The first is whether the level of subsidy being offered to EDF and its Chinese partners is really competitive?
At face value £92.50/MWh for 30 years from 2025 is eye-wateringly expensive, particularly when set against the fact new onshore wind and solar farms can be built for around £85/MWh now and renewable energy costs are widely expected to continue fall over the intervening 10 years, as they have done over the past decade. It even looks expensive when set against a projected cost for floating offshore wind farms of £85/MWh from 2025. And it looks wallet-emptyingly extravagant when set against the lowest cost form of carbon saving, namely energy efficiency measures leading to reduced energy use.
But the government argues, quite rightly, that we should not consider these figures at face value. We need to appreciate the fact Hinkley Point promises reliable base load low carbon power at scale, Ministers say, while renewables offer intermittent power spread over a huge area with all the additional grid costs that implies.
These are fair points, but they do not answer the question of whether or not this deal is competitive. For that we need to see some projections as to how £92.50/MWh, and any additional costs that may accrue, compare with projected costs for technologies that more closely match the advantages nuclear can offer. For example, could carbon capture and storage plants undercut new nuclear and offer the baseload power Hinkley Point promises? Similarly, could the recent sharp reduction in energy storage costs continue and marry with the falling cost of wind and solar to deliver reliable renewable power at a cost well below £92.50/MWh?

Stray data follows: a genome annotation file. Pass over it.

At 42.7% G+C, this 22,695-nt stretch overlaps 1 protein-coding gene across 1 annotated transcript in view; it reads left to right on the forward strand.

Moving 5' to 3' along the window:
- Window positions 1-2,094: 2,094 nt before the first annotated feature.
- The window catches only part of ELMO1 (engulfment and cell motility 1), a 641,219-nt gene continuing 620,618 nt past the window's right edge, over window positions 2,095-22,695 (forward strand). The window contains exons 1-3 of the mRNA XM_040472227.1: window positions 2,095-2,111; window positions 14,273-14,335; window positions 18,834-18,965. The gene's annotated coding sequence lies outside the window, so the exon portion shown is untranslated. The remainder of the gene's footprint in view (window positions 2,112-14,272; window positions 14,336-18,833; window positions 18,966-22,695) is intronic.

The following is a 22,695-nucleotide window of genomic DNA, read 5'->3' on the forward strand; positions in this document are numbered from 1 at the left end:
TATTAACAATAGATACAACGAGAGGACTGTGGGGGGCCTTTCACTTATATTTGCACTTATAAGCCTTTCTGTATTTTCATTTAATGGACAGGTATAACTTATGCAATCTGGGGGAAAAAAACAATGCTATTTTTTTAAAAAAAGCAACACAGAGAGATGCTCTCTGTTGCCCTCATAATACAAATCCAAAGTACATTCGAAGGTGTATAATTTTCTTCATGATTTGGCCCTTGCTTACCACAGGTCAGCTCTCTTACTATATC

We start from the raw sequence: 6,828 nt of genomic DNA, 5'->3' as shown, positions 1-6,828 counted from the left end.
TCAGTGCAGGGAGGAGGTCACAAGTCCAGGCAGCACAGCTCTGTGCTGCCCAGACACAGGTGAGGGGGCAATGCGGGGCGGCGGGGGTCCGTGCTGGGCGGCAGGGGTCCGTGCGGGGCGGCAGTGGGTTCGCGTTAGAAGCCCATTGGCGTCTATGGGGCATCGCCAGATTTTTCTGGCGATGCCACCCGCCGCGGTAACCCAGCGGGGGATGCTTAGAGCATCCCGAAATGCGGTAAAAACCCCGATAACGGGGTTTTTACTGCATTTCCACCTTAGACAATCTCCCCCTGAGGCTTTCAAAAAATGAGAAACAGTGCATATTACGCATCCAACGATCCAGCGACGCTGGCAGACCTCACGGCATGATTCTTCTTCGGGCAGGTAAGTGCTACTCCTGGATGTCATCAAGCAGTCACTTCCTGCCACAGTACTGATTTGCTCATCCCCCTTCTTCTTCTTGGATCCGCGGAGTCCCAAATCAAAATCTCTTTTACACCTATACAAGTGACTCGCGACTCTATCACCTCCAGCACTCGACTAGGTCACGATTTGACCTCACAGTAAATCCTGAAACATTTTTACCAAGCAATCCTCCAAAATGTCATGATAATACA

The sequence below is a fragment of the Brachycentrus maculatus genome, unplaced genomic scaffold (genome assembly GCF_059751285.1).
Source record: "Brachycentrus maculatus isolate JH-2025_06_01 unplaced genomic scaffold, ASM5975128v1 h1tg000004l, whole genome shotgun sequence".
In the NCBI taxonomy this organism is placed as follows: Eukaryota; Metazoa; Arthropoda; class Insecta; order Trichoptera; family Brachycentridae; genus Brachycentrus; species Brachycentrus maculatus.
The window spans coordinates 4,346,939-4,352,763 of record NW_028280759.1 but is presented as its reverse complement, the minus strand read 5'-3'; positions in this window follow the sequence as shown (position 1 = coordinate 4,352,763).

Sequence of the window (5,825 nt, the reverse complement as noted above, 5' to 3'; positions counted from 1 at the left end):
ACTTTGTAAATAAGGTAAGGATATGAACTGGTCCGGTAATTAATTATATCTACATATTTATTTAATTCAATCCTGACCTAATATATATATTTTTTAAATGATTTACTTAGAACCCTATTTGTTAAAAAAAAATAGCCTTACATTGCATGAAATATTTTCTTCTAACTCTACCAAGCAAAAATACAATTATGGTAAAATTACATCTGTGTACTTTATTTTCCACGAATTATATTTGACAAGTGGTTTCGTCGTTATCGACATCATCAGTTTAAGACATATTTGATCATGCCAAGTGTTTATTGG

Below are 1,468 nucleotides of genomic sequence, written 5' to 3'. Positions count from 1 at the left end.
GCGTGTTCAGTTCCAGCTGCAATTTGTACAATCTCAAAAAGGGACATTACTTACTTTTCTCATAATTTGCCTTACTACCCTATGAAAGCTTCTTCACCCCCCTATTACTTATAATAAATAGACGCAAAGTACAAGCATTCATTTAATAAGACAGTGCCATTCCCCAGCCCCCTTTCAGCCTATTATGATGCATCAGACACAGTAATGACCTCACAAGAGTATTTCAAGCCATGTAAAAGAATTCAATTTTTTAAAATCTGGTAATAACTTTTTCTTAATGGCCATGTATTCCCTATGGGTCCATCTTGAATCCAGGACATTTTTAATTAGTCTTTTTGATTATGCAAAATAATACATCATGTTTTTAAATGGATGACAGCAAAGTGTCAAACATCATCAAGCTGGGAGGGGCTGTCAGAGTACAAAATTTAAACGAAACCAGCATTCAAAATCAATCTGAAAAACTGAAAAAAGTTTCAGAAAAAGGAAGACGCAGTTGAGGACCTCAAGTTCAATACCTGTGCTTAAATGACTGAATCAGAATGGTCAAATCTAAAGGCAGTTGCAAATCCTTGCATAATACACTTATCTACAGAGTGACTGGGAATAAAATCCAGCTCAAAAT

The truth is no one knows for sure, just as no one knows whether Hinkley Point will be delivered on time or on budget or go the way of the embarrassingly delayed EPR plants in Finland and France. But if the government wants to convince people the Hinkley deal is a good one it needs to at least attempt to provide some credible projections that demonstrate why it presents reasonable value. The absence of such projections only fuel fears this is a staggeringly bad deal for bill payers and a complete contradiction of the government's purported commitment to cost effective decarbonisation - a contradiction that leaves its accompanying efforts to strip renewables of subsidy support looking like an ideologically motivated hit job.
The government should show the working that underpins the £92.50/MWh figure, assuming of course such calculations both exist and can withstand independent scrutiny.
The second question relates to David Cameron's current favourite topic: security. Is the UK risking national security by giving the Chinese such influence over nuclear assets?
It can easily be argued that in a globalised world where we urgently need to tackle carbon emissions we should take much needed investment from wherever it is offered and seek to build trade relations with the world's emerging clean tech superpower. But plenty of other countries would balk at the idea of handing quite so much power and influence to a foreign government. Moreover, there is a glaring inconsistency in the Prime Minister's Jeremy Corbyn-baiting assertion we need an independent nuclear deterrent because it is an unpredictable world and the failure of imagination that suggests there is negligible risk involved in giving a foreign government control over civilian nuclear assets.
EDF today revealed the security services would be able to inspect the site, but the government needs to be aware that many people believe the crucial question over the level of security safeguards attached to new nuclear projects is yet to be answered satisfactorily?